A few magickal places you might look into include…

Village of Lily Dale
Museum of Witchcraft and Magic

From Summary: 10 Famous Wizards from History

:raised_hands: …And More!

The history of magic is a whole library waiting for you to explore it. Feel free to pursue and study magickal history in a way that resonates with your practice! :blush:

From the New Yorker: Famous Historical Witch Hunts

STEP 1 : Share Your Experience :writing_hand:

Click here for notes about challenge inclusitivity

All witches are welcome to join the challenge by practicing magick in line with the current theme. For those who don’t feel comfortable sharing, it is absolutely okay to follow along with the challenge but keep your entry personal. Feel free to join in spirit and do what feels most comfortable for you! :blush:

That being said, please know that if you would like to receive a prize and a shout-out, you will have to share your experience with the forum.

Please share:

  • About your experience exploring the history of magic

For your entry to be counted, please write about your experience in the comments below and/or create a new thread in the forums.

Note : If you choose to create a new thread, please tag the challenge by adding a hyperlink back to this post so that I can easily find it- thank you! :bowing_woman:

:exclamation: This challenge will close in 6 DAYS :exclamation:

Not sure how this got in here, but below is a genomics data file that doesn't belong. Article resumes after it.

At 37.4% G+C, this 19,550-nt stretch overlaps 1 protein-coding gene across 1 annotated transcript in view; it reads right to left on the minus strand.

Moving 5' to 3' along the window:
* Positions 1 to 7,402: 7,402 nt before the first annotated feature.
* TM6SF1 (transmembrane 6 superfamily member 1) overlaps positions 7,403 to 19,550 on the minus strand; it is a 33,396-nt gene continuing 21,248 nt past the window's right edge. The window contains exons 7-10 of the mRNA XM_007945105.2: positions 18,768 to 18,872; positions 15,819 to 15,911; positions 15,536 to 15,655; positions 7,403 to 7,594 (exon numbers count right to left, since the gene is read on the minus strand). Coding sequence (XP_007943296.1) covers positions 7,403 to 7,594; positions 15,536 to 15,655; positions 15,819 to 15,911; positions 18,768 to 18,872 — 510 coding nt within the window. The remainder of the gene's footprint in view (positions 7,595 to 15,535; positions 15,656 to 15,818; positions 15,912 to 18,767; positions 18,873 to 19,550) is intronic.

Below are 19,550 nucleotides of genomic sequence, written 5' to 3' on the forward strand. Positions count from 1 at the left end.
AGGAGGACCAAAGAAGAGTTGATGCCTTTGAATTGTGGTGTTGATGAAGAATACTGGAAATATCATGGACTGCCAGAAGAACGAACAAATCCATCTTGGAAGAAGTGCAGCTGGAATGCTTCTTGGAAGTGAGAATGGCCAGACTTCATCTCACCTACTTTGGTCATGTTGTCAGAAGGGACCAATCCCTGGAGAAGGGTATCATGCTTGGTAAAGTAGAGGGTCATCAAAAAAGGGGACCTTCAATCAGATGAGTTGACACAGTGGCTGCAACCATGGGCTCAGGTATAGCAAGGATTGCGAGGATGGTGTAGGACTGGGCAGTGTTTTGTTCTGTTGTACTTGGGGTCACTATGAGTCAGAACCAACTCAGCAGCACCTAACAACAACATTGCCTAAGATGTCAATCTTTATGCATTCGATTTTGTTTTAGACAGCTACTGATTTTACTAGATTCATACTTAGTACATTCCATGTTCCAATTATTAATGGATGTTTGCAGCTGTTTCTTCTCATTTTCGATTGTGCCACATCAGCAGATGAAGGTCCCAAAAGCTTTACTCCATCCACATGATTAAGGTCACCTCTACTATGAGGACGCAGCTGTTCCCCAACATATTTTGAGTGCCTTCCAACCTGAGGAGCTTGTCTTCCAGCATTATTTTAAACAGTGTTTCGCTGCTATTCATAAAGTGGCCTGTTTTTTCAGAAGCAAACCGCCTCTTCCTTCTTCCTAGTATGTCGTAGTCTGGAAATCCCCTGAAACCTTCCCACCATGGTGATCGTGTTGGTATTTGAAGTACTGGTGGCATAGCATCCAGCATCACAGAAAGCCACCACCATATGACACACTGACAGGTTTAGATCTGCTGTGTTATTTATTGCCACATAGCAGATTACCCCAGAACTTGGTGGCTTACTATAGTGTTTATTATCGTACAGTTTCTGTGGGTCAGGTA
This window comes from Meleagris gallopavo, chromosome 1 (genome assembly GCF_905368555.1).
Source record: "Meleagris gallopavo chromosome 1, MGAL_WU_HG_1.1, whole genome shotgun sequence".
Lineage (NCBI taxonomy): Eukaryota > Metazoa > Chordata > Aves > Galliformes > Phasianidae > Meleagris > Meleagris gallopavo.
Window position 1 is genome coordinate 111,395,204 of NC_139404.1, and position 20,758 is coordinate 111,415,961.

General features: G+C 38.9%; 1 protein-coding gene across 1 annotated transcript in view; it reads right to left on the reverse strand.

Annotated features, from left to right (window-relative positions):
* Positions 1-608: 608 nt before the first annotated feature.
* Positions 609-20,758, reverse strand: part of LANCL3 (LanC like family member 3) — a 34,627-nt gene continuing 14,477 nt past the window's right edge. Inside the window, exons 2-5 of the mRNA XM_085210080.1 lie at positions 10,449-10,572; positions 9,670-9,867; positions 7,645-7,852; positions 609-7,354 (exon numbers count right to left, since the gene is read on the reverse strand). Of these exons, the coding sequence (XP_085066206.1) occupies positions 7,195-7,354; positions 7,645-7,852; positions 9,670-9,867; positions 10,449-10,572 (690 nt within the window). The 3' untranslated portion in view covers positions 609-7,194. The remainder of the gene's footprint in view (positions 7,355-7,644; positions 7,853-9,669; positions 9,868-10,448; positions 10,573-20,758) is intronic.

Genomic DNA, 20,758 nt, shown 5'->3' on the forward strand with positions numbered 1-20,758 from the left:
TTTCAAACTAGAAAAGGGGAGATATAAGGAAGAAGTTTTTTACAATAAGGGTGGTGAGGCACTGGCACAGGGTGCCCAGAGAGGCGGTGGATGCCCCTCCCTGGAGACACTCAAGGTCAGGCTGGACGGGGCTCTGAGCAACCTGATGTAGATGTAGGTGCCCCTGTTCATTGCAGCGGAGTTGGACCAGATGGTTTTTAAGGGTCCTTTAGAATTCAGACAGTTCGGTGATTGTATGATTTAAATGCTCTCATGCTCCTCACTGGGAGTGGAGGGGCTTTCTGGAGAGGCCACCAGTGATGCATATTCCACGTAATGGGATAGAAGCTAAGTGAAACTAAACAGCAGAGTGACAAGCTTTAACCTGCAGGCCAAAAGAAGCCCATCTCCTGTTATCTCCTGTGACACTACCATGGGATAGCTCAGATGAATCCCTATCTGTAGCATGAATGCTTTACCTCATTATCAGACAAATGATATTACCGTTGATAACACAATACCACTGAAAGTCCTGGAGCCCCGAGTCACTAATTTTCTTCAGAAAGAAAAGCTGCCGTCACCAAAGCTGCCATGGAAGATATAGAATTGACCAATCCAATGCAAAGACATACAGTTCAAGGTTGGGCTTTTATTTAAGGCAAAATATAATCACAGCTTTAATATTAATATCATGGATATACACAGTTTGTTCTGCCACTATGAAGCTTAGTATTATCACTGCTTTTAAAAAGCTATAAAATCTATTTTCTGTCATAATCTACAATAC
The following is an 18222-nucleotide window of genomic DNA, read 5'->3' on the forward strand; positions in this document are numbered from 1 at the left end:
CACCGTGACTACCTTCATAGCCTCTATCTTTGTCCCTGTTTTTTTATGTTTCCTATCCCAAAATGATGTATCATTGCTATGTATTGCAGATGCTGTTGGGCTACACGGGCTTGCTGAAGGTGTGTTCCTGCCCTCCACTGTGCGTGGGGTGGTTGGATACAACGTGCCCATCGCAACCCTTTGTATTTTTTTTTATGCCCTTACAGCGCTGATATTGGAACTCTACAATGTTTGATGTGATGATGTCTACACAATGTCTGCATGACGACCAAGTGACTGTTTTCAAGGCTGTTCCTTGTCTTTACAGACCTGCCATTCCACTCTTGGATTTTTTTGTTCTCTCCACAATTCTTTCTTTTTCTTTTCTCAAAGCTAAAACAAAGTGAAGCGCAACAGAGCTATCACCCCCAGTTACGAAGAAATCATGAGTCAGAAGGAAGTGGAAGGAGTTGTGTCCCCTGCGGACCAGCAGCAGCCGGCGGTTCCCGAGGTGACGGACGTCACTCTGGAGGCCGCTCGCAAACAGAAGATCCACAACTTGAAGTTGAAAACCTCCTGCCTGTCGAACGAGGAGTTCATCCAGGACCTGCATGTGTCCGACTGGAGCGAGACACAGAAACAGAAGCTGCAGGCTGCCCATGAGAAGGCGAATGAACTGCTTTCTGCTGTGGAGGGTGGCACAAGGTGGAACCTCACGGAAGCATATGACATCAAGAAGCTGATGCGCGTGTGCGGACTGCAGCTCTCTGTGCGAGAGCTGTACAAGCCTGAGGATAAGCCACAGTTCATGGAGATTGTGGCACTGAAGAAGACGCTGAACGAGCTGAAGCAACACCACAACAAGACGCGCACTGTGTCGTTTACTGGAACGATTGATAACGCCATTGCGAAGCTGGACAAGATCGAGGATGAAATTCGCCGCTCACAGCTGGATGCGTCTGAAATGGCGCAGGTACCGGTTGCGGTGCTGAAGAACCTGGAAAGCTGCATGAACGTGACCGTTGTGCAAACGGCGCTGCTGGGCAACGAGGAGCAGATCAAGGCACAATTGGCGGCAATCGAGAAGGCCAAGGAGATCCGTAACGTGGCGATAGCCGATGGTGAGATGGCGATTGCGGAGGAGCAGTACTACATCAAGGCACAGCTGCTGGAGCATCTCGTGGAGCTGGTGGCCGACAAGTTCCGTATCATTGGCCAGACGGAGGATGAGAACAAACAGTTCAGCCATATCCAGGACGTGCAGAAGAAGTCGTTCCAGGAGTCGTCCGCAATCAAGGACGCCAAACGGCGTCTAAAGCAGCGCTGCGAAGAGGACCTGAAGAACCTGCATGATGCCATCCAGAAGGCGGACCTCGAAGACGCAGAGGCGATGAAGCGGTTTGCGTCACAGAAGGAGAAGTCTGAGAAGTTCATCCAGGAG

To join in, please share your experience by:

Tuesday, October 5th at 7:00 AM CET (Central European Time Zone)
( 2021-10-05T05:00:00Z )

For their efforts, all participants will receive a special shout-out and a small prize! :gift:

Acknowledgments will be given in a Props and Presents Post that will appear in the forums on Tuesday.

After the challenge closes, you are still very welcome to post but please be aware that no additional prizes will be given.

:gift_heart: :gift: :gift_heart:

From History Daily: The Origin of Crystal Balls

A warm reminder that all challenges are designed to be very open- everyone is encouraged to participate in a way that honors and reflects their unique practice :open_book:

If you have any doubts about if something is acceptable to post or say, please double-check with the Forum FAQ and/or reach out to your friendly Moderator Team .

And for those new to challenges- welcome! :heart: Know that the goal of these activities is to help you further diversify and strengthen your abilities and to bring together the Spells8 forum family to inspire and support one another in creative ways :hugs:

From the Irish Times: Ireland’s Most Famous Witches

Thanks to the witches that came before,
Who fought against hardship and blame.
Their struggles allow us to stand proud today
That we may continue to carry their flame.

Blessed be! :books::sparkles: